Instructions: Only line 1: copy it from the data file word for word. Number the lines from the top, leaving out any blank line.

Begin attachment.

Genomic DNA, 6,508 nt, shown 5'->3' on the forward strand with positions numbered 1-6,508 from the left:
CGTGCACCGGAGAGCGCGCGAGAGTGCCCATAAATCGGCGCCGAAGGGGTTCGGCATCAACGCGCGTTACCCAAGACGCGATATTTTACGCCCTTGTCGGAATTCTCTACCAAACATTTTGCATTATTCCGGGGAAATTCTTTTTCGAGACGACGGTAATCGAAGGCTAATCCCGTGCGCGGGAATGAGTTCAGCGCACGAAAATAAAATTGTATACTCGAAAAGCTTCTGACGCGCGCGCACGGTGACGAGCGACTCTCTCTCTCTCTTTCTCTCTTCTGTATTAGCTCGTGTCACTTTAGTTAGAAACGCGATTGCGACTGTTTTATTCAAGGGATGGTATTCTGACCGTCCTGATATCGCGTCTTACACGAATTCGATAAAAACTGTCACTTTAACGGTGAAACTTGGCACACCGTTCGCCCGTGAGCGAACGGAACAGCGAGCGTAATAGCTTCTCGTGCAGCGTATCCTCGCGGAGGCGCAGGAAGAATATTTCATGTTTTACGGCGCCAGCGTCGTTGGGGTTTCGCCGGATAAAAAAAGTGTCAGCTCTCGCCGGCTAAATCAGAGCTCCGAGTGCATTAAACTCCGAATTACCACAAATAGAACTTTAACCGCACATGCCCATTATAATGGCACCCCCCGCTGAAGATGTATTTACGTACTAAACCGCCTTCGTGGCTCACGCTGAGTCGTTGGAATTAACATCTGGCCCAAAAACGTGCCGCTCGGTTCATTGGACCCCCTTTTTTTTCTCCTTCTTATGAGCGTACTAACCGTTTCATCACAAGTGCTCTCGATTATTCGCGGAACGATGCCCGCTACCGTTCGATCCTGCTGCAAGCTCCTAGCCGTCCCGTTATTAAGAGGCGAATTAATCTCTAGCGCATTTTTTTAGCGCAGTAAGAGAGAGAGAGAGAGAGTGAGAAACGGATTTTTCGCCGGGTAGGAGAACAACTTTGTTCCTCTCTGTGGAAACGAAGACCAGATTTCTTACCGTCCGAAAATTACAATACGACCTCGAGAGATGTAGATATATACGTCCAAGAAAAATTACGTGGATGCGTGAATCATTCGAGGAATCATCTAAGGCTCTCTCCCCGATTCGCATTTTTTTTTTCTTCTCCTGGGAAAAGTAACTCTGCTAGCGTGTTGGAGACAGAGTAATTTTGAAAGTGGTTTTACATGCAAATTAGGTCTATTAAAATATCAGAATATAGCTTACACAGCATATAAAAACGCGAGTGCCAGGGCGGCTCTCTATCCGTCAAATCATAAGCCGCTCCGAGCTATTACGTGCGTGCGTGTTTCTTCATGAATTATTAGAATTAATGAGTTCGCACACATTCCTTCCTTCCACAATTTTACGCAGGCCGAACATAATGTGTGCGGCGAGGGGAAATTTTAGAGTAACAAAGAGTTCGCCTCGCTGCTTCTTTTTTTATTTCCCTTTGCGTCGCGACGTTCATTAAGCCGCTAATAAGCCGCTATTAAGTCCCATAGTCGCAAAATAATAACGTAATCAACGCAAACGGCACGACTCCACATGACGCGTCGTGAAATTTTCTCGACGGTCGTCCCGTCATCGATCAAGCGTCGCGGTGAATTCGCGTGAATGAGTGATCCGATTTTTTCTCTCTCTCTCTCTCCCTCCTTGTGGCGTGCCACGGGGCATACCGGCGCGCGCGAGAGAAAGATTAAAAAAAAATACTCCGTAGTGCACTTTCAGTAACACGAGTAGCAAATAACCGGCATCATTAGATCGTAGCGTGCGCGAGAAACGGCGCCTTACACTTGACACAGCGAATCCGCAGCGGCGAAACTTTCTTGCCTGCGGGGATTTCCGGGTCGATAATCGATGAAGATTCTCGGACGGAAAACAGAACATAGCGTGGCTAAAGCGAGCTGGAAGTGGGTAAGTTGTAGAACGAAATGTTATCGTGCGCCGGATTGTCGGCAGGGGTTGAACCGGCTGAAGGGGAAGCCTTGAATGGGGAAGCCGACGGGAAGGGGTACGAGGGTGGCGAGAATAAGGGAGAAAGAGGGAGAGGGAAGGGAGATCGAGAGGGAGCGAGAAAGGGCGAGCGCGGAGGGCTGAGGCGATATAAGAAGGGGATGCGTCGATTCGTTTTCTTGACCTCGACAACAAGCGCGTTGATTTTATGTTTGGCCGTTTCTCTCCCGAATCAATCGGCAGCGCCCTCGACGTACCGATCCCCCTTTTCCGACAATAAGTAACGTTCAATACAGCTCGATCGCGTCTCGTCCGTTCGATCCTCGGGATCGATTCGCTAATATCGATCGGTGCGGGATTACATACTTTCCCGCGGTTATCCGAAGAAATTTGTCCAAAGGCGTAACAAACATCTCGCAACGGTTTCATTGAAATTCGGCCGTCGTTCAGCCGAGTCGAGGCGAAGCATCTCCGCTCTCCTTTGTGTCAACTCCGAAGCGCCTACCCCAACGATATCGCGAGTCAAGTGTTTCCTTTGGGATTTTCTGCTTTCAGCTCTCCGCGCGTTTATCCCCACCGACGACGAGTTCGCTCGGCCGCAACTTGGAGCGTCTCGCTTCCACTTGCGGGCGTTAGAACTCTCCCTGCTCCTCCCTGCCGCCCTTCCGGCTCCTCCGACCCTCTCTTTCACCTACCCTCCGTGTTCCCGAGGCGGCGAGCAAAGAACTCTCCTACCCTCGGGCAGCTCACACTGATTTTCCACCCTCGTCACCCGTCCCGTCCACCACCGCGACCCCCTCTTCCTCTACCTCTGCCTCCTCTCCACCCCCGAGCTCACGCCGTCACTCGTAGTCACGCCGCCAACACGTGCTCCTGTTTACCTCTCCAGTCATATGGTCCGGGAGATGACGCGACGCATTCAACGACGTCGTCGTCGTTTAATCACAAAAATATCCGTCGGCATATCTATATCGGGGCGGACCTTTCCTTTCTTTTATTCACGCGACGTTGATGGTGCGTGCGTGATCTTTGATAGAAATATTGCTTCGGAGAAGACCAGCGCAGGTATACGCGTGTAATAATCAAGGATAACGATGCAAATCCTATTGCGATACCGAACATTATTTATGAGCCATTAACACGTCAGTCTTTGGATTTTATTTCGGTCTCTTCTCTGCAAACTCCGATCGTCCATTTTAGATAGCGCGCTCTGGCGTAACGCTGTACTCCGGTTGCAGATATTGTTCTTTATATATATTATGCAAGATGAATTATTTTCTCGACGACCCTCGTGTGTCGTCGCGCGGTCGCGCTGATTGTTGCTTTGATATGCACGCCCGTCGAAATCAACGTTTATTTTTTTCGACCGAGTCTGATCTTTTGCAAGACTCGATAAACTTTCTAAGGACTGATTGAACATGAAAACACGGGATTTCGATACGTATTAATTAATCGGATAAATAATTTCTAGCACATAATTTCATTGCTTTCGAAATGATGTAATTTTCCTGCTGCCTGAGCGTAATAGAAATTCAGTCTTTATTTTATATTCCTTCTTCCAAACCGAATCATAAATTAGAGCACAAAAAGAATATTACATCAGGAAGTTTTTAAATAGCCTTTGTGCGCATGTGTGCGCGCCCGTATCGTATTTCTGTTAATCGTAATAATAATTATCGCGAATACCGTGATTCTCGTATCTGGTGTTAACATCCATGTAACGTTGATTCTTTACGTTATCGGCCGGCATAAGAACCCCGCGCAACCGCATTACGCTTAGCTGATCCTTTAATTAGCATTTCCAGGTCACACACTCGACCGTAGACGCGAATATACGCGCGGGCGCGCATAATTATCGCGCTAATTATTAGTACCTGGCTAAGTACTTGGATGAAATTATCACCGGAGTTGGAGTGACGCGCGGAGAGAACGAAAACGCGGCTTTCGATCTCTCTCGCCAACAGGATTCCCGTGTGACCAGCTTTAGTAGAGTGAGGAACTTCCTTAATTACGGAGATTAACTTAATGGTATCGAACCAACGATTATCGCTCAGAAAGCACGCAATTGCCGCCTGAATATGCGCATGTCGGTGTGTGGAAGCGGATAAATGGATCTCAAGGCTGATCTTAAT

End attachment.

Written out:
Genomic DNA, 6,508 nt, shown 5'->3' on the forward strand with positions numbered 1-6,508 from the left: